Tribunal has Jurisdiction to Determine whether Public Authority has Acted Compatibly with Human Rights

Director of Housing v TK [2010] VCAT Application 2010/11921 (Unreported, 22 July 2010)

VCAT Deputy President Lambrick has held that the Tribunal has jurisdiction to determine whether an application made pursuant to ss 250 and 330(1) of the Residential Tenancies Act has been made in breach of the Charter.  This affirms the decision of Bell J in Director of Housing v Sudi [2010] VCAT 328.


The Director of Housing applied to VCAT for a jurisdictional hearing, essentially requesting Lambrick DP to consider whether the Tribunal should follow the decision of Bell J, sitting as President of VCAT, in the case of Director of Housing v Sudi [2010] VCAT 328.  In that case, Bell J held that the Tribunal had jurisdiction to consider and determine Charter issues.  In doing so, Bell J pointed out that ‘human rights remedies must be accessible in order to be effective’.

Justice Bell’s finding that the Tribunal had jurisdiction to determine Charter issues was central to the outcome and resolution of Sudi’s case. This is because Bell J ultimately held that the Director of Housing had acted unlawfully under s 38(1) of the Charter in seeking, without adequate justification, to evict a refugee family from social housing in breach of their right to family and home under s 13(a).

Justice Bell further held that this unlawfulness invalidated the Director’s application for a possession order under s 344 of the Residential Tenancies Act.  Had Charter issues been incapable of determination by the Tribunal in that case, it would have been necessary for the matter to be partly heard in the Supreme Court.  Justice Bell took the view that this would have been a ‘bad outcome’ for access to justice and contrary to the principles of ‘finality and complete dispute resolution’.


Lambrick DP decided to follow the decision of Bell J.  The Deputy President’s reasons were primarily based on the ‘general principle of comity’, holding that:

The general principle of comity between co-ordinate divisions of the same court has great relevance to tribunals and requires that I should follow the decision of another member of the tribunal unless I am convinced that it is wrong.  There is much sense in the principle.  It allows for consistency of decision-making and it also enables prospective litigants to have some certainty of outcome.  It is not in the interests of efficient justice to have diverse rulings of the tribunal on the same issue.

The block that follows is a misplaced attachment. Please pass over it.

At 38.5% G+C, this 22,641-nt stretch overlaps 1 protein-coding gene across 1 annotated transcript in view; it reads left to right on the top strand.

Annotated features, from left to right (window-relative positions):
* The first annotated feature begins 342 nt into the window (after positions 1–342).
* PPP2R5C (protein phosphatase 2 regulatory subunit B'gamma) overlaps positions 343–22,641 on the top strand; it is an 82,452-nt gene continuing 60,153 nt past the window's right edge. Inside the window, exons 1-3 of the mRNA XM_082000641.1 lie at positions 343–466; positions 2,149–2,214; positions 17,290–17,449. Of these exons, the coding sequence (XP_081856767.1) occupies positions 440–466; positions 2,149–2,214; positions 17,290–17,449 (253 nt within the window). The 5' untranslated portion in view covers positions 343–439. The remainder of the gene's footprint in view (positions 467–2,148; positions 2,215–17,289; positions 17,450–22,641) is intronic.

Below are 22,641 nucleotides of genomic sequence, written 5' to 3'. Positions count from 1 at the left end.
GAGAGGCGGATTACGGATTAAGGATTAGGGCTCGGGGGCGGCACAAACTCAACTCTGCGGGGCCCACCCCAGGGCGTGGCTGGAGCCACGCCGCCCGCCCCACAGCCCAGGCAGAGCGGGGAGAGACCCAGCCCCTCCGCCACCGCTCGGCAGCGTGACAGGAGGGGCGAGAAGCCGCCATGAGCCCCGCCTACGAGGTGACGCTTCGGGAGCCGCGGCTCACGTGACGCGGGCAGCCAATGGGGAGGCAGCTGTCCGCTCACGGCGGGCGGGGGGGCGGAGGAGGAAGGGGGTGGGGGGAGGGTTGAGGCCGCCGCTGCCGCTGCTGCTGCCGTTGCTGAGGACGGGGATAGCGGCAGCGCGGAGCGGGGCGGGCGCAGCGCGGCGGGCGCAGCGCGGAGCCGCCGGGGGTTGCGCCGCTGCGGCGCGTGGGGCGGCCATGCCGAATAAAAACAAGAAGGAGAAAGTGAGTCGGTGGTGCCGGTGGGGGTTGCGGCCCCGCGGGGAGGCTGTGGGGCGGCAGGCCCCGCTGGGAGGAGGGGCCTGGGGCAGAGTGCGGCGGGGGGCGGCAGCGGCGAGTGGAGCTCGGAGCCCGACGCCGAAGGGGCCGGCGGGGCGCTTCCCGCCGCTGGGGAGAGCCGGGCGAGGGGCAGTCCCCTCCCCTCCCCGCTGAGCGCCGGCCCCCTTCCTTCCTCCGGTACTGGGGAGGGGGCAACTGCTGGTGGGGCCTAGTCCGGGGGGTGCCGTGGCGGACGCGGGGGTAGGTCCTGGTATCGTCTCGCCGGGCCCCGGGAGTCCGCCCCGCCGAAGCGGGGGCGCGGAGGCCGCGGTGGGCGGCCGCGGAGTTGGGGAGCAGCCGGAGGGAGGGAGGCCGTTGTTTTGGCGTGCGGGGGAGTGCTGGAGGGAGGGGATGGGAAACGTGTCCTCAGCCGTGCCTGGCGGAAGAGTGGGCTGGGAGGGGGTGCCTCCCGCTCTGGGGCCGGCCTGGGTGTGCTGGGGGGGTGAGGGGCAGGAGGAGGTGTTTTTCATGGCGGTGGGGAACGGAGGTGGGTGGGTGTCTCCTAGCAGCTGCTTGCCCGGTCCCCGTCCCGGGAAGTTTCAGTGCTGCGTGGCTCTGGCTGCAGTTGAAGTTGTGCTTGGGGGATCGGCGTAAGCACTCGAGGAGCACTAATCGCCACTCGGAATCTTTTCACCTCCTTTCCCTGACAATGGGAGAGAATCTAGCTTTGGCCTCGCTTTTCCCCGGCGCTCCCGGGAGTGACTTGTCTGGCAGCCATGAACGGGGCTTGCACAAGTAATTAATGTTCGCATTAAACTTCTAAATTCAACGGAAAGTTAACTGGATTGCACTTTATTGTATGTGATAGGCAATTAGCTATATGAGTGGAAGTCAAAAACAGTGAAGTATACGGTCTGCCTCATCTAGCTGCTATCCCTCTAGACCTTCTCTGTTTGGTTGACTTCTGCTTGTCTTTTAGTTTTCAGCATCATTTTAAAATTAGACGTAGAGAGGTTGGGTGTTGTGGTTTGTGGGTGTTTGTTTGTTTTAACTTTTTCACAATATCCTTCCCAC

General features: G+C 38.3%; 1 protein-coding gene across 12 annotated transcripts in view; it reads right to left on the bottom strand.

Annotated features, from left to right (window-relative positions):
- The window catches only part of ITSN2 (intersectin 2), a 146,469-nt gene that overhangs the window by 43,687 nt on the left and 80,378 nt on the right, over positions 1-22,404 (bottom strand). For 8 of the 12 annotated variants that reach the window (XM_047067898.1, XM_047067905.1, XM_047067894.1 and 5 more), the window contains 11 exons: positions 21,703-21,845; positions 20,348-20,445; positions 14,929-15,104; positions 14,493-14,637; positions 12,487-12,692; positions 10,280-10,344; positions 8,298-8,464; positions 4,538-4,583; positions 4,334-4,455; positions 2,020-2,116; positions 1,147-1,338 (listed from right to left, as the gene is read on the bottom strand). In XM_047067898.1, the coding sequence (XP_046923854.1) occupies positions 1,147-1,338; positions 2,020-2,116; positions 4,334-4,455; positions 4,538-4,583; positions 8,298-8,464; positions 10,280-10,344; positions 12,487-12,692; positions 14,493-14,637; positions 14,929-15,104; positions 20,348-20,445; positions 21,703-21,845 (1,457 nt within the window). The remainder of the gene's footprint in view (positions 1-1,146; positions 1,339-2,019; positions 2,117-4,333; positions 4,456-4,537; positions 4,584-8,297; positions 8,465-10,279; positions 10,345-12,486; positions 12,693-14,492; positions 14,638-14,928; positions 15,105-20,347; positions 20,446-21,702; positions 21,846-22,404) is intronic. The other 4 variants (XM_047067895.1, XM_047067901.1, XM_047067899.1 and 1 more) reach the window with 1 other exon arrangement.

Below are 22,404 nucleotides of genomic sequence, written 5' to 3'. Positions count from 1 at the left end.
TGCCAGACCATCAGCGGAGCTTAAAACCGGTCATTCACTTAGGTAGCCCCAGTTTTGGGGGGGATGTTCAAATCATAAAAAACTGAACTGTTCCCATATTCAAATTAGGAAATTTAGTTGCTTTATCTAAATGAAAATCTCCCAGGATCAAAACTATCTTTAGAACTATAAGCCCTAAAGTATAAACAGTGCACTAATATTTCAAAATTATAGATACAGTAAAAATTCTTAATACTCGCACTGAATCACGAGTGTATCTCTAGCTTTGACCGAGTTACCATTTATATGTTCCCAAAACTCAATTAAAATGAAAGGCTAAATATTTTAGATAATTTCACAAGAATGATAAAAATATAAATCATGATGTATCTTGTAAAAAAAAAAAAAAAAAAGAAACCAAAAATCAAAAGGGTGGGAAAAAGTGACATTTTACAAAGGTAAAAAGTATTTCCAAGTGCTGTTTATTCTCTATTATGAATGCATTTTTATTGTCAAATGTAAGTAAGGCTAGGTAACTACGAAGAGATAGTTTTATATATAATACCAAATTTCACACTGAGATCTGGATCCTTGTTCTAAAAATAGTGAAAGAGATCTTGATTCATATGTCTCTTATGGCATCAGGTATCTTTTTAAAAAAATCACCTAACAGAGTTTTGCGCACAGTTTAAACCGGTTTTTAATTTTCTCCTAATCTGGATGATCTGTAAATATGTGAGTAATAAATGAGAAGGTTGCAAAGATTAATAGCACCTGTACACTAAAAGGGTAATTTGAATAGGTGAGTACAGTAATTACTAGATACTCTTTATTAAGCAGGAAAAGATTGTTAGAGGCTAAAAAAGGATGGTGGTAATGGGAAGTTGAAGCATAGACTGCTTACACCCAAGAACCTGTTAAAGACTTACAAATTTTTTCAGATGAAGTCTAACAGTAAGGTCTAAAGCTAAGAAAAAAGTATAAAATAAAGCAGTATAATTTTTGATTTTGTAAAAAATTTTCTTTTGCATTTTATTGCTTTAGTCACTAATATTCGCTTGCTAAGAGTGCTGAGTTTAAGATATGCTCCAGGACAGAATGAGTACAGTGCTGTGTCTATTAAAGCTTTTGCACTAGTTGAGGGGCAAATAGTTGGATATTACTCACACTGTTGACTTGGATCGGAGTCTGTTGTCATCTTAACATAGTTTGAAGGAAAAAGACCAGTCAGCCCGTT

Lambrick DP went on to comment that:

There is particular efficacy for adopting such an approach in this case.  The decision was a decision of the former President of the Tribunal, delivered on his last day in the role.  His Honour heard extensive submissions from counsel and took considerable time and care in reaching his conclusions.  He took into consideration both Australian and international jurisprudence.  He referred to earlier decisions of the tribunal.  He purposefully stated the case as being a test case on the issue making it clear that it was his intention that members of the tribunal should follow the decision.  Cases, including this one, were adjourned by parties in consequence of the decision being delivered.

Significance to the application of the Charter

Lambrick DP summarised the significance of Justice Bell’s approach in the following terms:

There is no doubt that Sudi’s case has the potential for changing the manner in which some matters will proceed before the tribunal.  In some possession applications, involving public authorities time will be dedicated to arguments surrounding the Charter issues in addition to the application of the Residential Tenancies Act 1997.

Lambrick DP then went on to note that the necessity to dedicate time to Charter arguments in some possession applications ‘[i]s not a reason to disregard significant Victorian legislation.  Nor is the fact that the Residential Tenancies Act does not, (for the most part), distinguish between private and public landlords’.

Lambrick DP observed that:

The Charter is in its infancy in terms of jurisprudence. The extent of its application within courts and tribunals is yet to be fully determined.  Although I have some sympathy with the applicant’s contention that the tribunal as a creature of statute must never venture outside the enabling enactments which give it its jurisdiction, there is also some considerable force in the findings of Justice Bell in Sudi’s case, that the tribunal should not and cannot entertain an application founded on illegality.

As pointed out by Lambrick DP, Sudi’s case has been taken on appeal and it is possible that the decision of Bell J could be overruled by the Court of Appeal. The decision of Lambrick DP has not been published.

Jacqui Bell is on secondment to the Human Rights Law Resource Centre from Blake Dawson